The German government considers climate action to be an integral part of its foreign policy strategy. Its draft for a climate club, which will be launched within the framework of the G7, is characterised by several key aspects. It is intended to compensate for the lack of enforcement mechanisms in the Paris Agreement. The Pledge and Review reporting processes that the Paris Agreement mandates have so far not provided the necessary momentum for climate action, even in combination with the continuous increase in ambition levels (Ratcheting-Up). In addition, the German government’s proposal aims to protect club members from competitive disadvantages in international trade and to avoid carbon leakage. Members of the club with comparable carbon pricing systems would introduce a joint levy on imports from third countries that lack such a system, a so-called border carbon adjustment. This would create additional incentives for innovation in climate mitigation technologies and enable the creation of common lead markets, for example for green hydrogen. Lastly, the German government’s proposal puts an emphasis on openness and inclusiveness. Through partnerships, the club is envisioned to grow into a global climate alliance with an outreach far beyond the G7. Since many countries of the Global South are unable to immediately meet the requirements for membership, the German government’s proposal foresees funding for capacity-building.
Between exclusivity and inclusivity
The endeavour to form a broad climate alliance faces the challenge of respecting the UNFCCC principle of Common But Differentiated Responsibilities and Respective Capabilities. This principle stipulates that industrialised countries, which have historically been responsible for climate change, should also contribute accordingly to climate action. At the same time, developing countries, which are particularly affected by climate change, must be able to retain a say in decision-making. However, a climate club functions precisely because of exclusive club advantages to which not every country has immediate access. Exclusivity sets the incentives for cooperation for those countries that have not yet sufficiently implemented their announced climate mitigation efforts. The G7 initiative should therefore be careful when exploring the global potential of such an approach for the coming years – now and beyond the German presidency. G20 countries such as India, China, and Indonesia might be compelled to consider joining, depending on the particular club benefits under discussion. In order for a large number of developing countries to support the G7 initiative, appropriate club benefits need to be offered to foster cooperation.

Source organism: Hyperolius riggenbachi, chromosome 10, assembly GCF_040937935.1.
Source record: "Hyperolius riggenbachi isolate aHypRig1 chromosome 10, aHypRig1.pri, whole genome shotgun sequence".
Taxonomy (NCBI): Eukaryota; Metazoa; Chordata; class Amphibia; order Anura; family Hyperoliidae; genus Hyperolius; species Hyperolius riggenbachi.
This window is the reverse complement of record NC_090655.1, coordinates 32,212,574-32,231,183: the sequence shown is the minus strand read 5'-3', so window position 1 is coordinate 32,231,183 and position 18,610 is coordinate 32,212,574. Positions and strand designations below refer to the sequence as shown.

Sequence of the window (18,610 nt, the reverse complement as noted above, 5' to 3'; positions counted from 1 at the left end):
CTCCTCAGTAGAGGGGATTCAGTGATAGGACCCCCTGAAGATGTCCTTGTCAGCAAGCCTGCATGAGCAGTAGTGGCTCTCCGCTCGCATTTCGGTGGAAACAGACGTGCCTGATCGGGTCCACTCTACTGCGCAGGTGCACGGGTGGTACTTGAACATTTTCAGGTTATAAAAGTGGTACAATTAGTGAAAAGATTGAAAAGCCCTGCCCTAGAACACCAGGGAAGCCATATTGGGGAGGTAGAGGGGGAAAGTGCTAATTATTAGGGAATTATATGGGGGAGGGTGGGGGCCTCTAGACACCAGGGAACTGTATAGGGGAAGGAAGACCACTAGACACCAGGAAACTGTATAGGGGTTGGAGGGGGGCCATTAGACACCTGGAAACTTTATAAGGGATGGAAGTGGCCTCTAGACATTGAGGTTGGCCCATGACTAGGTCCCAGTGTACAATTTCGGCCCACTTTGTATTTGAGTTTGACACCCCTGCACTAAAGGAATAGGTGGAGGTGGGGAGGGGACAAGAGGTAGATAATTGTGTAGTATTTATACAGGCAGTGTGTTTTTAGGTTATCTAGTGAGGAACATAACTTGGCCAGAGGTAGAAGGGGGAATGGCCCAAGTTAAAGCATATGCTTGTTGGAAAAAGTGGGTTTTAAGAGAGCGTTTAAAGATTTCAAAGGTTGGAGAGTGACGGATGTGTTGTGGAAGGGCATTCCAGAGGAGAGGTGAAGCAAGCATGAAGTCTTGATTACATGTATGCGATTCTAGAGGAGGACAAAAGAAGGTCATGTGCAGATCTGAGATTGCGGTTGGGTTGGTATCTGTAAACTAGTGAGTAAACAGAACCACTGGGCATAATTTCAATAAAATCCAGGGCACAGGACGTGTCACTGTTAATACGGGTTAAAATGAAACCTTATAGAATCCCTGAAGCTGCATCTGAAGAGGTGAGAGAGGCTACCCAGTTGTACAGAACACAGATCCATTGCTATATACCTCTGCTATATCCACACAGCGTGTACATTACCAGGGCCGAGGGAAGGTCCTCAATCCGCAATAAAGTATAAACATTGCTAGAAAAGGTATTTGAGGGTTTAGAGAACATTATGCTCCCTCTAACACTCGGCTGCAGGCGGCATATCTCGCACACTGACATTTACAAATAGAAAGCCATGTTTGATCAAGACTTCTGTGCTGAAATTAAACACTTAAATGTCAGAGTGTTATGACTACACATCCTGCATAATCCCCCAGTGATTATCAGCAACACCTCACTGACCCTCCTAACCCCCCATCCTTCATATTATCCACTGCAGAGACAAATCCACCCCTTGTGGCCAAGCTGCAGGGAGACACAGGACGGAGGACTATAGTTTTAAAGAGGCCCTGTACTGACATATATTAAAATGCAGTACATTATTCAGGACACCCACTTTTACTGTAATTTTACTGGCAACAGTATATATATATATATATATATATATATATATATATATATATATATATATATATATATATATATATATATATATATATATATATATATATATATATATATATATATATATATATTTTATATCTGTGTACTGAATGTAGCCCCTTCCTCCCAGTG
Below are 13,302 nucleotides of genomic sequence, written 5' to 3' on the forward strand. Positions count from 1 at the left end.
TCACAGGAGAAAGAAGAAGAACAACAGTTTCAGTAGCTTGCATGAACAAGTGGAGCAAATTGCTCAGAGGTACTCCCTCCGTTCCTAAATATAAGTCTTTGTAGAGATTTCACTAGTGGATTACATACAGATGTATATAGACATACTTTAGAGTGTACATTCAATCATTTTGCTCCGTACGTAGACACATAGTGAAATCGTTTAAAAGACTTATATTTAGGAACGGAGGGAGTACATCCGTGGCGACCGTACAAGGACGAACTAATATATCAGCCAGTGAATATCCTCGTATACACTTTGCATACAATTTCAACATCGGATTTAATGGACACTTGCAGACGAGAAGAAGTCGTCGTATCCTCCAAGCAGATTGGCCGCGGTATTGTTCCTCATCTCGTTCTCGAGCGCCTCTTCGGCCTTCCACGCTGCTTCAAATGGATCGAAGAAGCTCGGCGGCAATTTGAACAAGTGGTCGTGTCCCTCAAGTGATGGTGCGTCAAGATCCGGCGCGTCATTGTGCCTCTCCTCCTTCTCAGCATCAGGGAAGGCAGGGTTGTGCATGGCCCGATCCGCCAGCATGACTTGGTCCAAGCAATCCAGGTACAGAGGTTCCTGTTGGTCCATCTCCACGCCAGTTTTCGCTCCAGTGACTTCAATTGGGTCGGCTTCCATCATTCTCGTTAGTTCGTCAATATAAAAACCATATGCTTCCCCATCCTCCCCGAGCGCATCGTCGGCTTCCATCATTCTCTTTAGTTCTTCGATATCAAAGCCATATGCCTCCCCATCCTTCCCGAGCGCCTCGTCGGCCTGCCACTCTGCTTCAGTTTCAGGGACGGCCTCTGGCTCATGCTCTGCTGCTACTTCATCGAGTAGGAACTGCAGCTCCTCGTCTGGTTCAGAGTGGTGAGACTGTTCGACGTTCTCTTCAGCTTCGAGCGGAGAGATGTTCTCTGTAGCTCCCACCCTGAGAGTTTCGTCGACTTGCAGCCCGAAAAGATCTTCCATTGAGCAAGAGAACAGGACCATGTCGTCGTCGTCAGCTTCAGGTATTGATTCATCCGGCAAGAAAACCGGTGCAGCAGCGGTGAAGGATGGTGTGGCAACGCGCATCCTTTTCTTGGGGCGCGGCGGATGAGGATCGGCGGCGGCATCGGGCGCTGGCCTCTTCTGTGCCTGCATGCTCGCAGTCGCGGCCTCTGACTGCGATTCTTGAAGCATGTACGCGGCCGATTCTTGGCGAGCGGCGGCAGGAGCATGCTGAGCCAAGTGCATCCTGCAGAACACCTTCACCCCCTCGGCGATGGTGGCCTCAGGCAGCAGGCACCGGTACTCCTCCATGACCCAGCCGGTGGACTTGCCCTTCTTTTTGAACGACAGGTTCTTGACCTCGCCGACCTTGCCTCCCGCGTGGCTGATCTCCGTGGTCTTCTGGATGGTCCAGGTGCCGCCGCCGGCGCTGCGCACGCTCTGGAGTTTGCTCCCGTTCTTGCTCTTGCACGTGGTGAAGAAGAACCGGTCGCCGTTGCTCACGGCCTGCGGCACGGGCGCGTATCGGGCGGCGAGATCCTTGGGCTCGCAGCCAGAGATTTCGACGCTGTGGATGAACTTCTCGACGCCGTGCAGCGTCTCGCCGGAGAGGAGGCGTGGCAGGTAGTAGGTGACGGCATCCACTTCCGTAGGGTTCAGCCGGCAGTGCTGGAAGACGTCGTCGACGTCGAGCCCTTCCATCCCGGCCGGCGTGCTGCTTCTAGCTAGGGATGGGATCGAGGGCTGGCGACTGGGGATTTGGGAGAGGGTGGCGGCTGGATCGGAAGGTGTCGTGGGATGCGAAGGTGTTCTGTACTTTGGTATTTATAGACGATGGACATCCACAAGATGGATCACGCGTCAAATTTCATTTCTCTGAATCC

Club Benefits and Common Interests
The German government is proposing a minimum carbon price for a climate club in combination with a common carbon border adjustment mechanism, which is about to be established in the EU (CBAM, see SWP-Studie 9/2021). These two elements would create a common regulatory space and deter free-riders. Third-party countries would have to pay the border adjustment charge and – as argued by Nordhaus – would ultimately want to join the club.
Additional club benefits are conceivable, for example through harmonised emission, product, and technology standards. Increasing demand for climate-friendly goods through public procurement and privileged market access for companies from member states would constitute further benefits. Joint climate research and development initiatives for green technologies – for example battery development, green hydrogen, smart infrastructures, and circular economy – could create new lead markets in the member states. In the best case scenario, this would permanently alter international supply and value chains towards an increasingly decarbonised economy.
So much for the theoretical approach, but given the political priorities and the geo-economic context, it is an enormous political challenge to initiate and implement any of this. The official positions of all current G7 governments may be essentially aligned. They all support the international climate agenda and the goals of the Paris Agreement. But national ambition levels and implementation strategies vary significantly.
Starting points for the G7
With the EU and British emissions trading schemes in place, all four European G7 countries share a common instrument. The US, however, is not expected to introduce a nationwide carbon price in the foreseeable future, and its climate legislation is only making slow progress. The Japanese government is not planning a carbon pricing system for energy suppliers and industry either. While Germany, France, Italy, and the United Kingdom (UK) are part of a joint climate governance system, there are few options for linking up with Japan, Canada, and the US.